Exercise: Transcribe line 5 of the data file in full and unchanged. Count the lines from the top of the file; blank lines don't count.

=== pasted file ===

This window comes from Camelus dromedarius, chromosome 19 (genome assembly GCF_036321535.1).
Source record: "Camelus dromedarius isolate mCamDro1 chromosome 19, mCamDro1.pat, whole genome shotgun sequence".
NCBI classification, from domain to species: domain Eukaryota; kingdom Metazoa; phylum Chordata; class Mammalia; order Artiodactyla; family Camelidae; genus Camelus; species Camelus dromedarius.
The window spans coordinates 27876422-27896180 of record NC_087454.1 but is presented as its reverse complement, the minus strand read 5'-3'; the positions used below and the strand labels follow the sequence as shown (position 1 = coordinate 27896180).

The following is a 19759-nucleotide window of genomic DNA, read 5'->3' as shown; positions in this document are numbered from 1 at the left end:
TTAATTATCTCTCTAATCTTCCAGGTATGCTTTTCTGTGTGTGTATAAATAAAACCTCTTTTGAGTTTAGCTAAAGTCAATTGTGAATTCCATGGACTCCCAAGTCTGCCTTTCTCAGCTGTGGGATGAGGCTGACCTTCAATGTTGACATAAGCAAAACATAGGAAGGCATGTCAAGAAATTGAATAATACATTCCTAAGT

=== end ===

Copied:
The following is a 19759-nucleotide window of genomic DNA, read 5'->3' as shown; positions in this document are numbered from 1 at the left end: